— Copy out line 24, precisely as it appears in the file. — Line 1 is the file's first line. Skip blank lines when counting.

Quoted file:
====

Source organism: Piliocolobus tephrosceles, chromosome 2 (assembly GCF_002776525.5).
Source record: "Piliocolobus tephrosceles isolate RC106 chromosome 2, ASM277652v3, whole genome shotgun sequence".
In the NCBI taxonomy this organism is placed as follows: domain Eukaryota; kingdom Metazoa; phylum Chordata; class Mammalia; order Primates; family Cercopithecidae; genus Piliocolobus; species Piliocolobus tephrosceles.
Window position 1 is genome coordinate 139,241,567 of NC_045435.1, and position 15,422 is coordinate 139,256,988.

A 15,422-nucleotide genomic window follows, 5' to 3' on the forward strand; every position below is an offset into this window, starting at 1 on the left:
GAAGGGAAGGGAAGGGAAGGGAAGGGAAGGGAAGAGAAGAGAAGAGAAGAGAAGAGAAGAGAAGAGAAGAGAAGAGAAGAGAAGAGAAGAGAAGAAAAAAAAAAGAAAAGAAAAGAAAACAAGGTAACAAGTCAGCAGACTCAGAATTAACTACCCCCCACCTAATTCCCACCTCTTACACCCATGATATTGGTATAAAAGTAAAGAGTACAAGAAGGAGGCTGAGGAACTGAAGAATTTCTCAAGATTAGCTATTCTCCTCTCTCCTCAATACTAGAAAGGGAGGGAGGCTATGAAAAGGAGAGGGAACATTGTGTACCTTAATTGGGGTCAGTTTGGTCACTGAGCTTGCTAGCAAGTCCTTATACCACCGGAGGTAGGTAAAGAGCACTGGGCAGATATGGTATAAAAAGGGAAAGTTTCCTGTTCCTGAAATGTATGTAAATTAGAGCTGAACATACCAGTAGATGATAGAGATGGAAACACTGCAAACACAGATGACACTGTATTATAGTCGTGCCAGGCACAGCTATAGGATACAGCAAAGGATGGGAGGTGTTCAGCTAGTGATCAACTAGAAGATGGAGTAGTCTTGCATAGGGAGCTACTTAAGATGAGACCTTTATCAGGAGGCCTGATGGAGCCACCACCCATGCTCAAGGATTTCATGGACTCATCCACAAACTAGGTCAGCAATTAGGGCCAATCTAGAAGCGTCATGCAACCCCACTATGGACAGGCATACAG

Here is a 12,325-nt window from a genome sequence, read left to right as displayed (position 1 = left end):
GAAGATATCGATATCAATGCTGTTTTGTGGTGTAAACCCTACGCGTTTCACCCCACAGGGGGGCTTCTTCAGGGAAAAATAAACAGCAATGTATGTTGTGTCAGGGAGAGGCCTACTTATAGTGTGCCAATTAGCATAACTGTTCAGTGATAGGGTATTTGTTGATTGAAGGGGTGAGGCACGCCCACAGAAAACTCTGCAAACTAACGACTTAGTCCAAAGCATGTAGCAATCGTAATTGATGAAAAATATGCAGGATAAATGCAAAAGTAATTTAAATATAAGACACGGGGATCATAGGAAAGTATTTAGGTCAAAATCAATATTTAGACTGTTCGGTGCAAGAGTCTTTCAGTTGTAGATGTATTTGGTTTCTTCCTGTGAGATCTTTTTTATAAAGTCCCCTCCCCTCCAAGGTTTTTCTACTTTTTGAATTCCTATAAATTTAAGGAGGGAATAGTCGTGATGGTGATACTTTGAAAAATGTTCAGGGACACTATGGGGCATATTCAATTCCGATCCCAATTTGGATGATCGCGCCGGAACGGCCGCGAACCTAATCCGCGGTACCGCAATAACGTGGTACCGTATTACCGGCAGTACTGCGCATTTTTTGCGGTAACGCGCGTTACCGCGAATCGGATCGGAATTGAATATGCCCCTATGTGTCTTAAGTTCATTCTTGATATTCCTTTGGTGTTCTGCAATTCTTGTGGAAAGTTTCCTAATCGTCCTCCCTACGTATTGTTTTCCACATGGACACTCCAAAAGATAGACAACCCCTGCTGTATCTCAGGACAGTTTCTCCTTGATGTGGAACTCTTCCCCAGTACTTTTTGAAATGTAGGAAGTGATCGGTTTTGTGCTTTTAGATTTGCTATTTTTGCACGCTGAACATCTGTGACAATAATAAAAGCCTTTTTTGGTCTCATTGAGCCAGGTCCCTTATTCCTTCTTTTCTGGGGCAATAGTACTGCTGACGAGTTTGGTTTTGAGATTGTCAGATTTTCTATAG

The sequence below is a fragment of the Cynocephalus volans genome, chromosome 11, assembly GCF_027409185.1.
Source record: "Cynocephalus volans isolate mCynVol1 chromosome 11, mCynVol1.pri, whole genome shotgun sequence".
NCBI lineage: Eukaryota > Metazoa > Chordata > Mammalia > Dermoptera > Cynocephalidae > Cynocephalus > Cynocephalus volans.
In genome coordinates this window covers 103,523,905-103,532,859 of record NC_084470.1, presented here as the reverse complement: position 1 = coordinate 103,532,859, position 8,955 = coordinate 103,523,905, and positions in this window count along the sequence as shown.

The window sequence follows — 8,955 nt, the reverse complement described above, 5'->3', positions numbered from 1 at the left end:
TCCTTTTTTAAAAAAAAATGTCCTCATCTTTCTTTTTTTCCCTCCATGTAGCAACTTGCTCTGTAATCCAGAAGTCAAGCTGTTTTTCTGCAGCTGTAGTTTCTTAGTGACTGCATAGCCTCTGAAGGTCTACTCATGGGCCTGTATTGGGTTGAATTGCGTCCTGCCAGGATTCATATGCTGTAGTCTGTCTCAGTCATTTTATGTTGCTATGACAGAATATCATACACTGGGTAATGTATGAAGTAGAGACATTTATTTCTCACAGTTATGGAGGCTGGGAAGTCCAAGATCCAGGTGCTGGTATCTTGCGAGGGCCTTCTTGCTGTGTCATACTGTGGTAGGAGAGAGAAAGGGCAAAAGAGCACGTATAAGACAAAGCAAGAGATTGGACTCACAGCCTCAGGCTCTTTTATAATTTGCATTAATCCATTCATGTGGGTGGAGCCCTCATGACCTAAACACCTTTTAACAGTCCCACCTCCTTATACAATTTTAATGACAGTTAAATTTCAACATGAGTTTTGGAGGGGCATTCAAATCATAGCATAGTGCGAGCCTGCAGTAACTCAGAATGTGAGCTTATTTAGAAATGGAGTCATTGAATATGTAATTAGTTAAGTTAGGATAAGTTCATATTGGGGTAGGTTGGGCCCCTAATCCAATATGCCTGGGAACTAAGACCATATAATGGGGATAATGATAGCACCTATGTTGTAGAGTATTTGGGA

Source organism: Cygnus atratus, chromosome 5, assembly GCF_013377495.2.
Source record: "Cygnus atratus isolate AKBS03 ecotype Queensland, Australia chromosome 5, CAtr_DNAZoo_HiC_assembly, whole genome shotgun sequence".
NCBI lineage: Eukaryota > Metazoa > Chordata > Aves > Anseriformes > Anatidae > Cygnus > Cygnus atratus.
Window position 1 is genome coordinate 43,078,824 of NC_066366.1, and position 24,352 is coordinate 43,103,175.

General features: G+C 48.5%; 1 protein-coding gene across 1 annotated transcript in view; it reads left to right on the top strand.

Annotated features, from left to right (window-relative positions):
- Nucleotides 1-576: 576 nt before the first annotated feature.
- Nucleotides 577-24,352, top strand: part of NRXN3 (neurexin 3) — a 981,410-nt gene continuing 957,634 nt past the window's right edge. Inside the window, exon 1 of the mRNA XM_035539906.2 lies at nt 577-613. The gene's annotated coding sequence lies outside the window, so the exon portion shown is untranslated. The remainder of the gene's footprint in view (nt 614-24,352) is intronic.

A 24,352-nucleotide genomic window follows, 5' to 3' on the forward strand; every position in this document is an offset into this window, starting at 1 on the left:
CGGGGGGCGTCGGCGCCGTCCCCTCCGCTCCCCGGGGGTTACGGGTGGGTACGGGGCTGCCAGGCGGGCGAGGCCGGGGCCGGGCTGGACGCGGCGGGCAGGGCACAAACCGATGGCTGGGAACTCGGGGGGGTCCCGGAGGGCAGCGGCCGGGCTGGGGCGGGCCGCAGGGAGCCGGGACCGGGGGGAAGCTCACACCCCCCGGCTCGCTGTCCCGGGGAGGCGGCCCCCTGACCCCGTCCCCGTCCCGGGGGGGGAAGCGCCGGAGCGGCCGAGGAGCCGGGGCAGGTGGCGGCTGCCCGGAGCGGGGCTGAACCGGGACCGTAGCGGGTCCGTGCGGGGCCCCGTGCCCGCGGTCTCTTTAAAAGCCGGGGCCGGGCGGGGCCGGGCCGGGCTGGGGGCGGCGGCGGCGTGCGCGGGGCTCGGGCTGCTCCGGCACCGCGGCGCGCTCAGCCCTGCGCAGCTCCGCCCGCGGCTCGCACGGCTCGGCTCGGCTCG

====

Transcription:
CGGGGGGCGTCGGCGCCGTCCCCTCCGCTCCCCGGGGGTTACGGGTGGGTACGGGGCTGCCAGGCGGGCGAGGCCGGGGCCGGGCTGGACGCGGCGGGCAGGGCACAAACCGATGGCTGGGAACTCGGGGGGGTCCCGGAGGGCAGCGGCCGGGCTGGGGCGGGCCGCAGGGAGCCGGGACCGGGGGGAAGCTCACACCCCCCGGCTCGCTGTCCCGGGGAGGCGGCCCCCTGACCCCGTCCCCGTCCCGGGGGGGGAAGCGCCGGAGCGGCCGAGGAGCCGGGGCAGGTGGCGGCTGCCCGGAGCGGGGCTGAACCGGGACCGTAGCGGGTCCGTGCGGGGCCCCGTGCCCGCGGTCTCTTTAAAAGCCGGGGCCGGGCGGGGCCGGGCCGGGCTGGGGGCGGCGGCGGCGTGCGCGGGGCTCGGGCTGCTCCGGCACCGCGGCGCGCTCAGCCCTGCGCAGCTCCGCCCGCGGCTCGCACGGCTCGGCTCGGCTCG